I would like to thank the Academy…

In case you didn’t know, the Oscars were last night.  Until then, I hadn’t watched the Oscars in years–I believe it was the year Renee Zellweger was nominated for her role in Bridget Jones’ Diary and I was floored that a comedy received a Best Actress nomination. I watched parts of it between scenes during a rehearsal–that’s how long ago that was. This year, I was a little shocked to see our buddy James Franco alongside Anne Hathaway–not a pair I could have foreseen, but I guess I’m a little out of the Hollywood loop. But that’s not important. What’s important is that regardless of how many of the nominated films I’ve seen or how strongly I agree (or disagree) with the Academy’s decisions, Oscar season always gets me thinking about the movies I love. So here, in chronological order, are ten of my favorite Oscar-winning films, which you should buy, rent, or Netflix immediately:

Casablanca – 1943, three awards including Best Picture. I know this is a cliche and everyone claims to love it, but when I really talk to people, it seems most of them haven’t actually seen it. They can quote lines like, “Play it again, Sam” or “Louie, I think this is the beginning of a beautiful friendship” but they don’t know when they fall in the film or what they really mean or who Ingrid Bergman is. Which is a shame because I think this is the most interesting political film I’ve ever seen, and the romance between Bergman in Bogart is unforgettable. Plus, it’s why you know the phrases, “We’ll always have Paris” and “Here’s looking at you, kid.”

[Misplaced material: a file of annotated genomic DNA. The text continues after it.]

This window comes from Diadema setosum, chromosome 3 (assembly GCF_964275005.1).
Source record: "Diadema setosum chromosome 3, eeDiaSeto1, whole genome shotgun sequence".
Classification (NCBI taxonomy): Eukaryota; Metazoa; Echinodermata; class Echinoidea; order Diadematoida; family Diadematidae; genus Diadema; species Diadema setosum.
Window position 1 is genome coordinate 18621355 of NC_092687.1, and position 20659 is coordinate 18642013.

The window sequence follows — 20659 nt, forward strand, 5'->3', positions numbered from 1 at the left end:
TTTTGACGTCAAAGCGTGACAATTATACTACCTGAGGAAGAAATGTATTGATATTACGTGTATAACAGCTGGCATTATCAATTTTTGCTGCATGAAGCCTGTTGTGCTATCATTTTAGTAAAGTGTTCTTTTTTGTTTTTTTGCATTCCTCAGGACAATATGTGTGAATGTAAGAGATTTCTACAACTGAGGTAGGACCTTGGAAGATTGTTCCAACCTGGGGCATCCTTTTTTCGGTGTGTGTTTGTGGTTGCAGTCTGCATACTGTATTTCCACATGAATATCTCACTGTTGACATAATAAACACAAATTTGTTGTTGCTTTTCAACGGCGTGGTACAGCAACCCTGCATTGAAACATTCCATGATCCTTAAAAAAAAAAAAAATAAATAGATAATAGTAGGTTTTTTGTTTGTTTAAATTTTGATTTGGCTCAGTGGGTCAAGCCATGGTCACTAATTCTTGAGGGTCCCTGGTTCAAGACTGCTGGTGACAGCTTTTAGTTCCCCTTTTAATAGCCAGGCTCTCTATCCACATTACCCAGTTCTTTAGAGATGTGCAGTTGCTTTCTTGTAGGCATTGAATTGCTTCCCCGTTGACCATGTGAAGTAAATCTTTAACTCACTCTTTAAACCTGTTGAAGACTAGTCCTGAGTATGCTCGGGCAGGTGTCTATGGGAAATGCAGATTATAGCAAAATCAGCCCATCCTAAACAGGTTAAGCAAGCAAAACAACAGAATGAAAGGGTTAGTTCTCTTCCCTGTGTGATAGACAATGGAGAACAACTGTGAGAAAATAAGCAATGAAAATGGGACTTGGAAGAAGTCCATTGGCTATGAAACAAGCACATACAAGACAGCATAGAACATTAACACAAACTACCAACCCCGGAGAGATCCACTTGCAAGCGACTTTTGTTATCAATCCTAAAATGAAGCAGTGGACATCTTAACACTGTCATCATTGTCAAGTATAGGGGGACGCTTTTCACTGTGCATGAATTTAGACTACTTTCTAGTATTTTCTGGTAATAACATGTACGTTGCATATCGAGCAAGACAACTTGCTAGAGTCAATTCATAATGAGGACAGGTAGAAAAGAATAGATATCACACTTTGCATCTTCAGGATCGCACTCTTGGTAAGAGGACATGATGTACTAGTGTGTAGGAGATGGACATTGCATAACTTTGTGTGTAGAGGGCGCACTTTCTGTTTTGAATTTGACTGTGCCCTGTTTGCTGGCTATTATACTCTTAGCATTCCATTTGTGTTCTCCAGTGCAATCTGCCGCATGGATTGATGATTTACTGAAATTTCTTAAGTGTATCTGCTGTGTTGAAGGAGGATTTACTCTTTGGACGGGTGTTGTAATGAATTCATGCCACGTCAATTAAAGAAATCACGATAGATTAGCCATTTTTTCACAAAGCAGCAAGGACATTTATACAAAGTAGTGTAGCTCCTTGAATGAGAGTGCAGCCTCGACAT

Laura – 1944, Best Black and White Cinematography. I’m not just a fan of this because we share a name, though I’ll admit that’s why I first saw it. This is a fantastic film noir with a surprisingly intriguing plot and all that 1940s film charm. Plus, it’s easy to get to, because it’s available on Netflix instant streaming.

All About Eve – 1950, six awards including Best Picture. If you aren’t a Bette Davis fan, you ought to be. There is no one like her, and her eyes are iconic for a reason. All About Eve is my favorite of her films. It captures all of her maniacal, aggressive spirit. Plus, you can see Marilyn Monroe in one of her very first bit parts.

An American in Paris – 1951, six awards including Best Picture. Is there anything better than Gene Kelly and Leslie Caron dancing in the streets of Paris? I can’t think of a thing. Add Oscar Levant and you’ve got one of the most irresistible movies I’ve ever seen. The visuals in this film are incredible, especially considering this is 1951. You’ve probably heard some of the songs, including “I Got Rhythm” and “Dis Moi” but never knew where they came from.

Sabrina – 1954, Best Costume Design. Audrey Hepburn was so young in this movie, and Humphrey Bogart was fairly old, but somehow they create perfect onscreen chemistry. It’s a lovely, heartfelt film–romantic, yes, but not in the ways you might expect. It’s a bit of a Cinderella story, but not so gooey. And really, the costumes are superb (thanks to the renowned costumer Edith Head)–and that’s not platitude, that’s part of the film’s art.

The Sting – 1973, seven awards including Best Picture.  This is what my husband calls a man’s movie, but I love it too–maybe because Robert Redford and Paul Newman are so dreamy. It’s the classic con-man movie, the foundation for just about every con-man movie you’ve ever seen, and with better acting, to boot.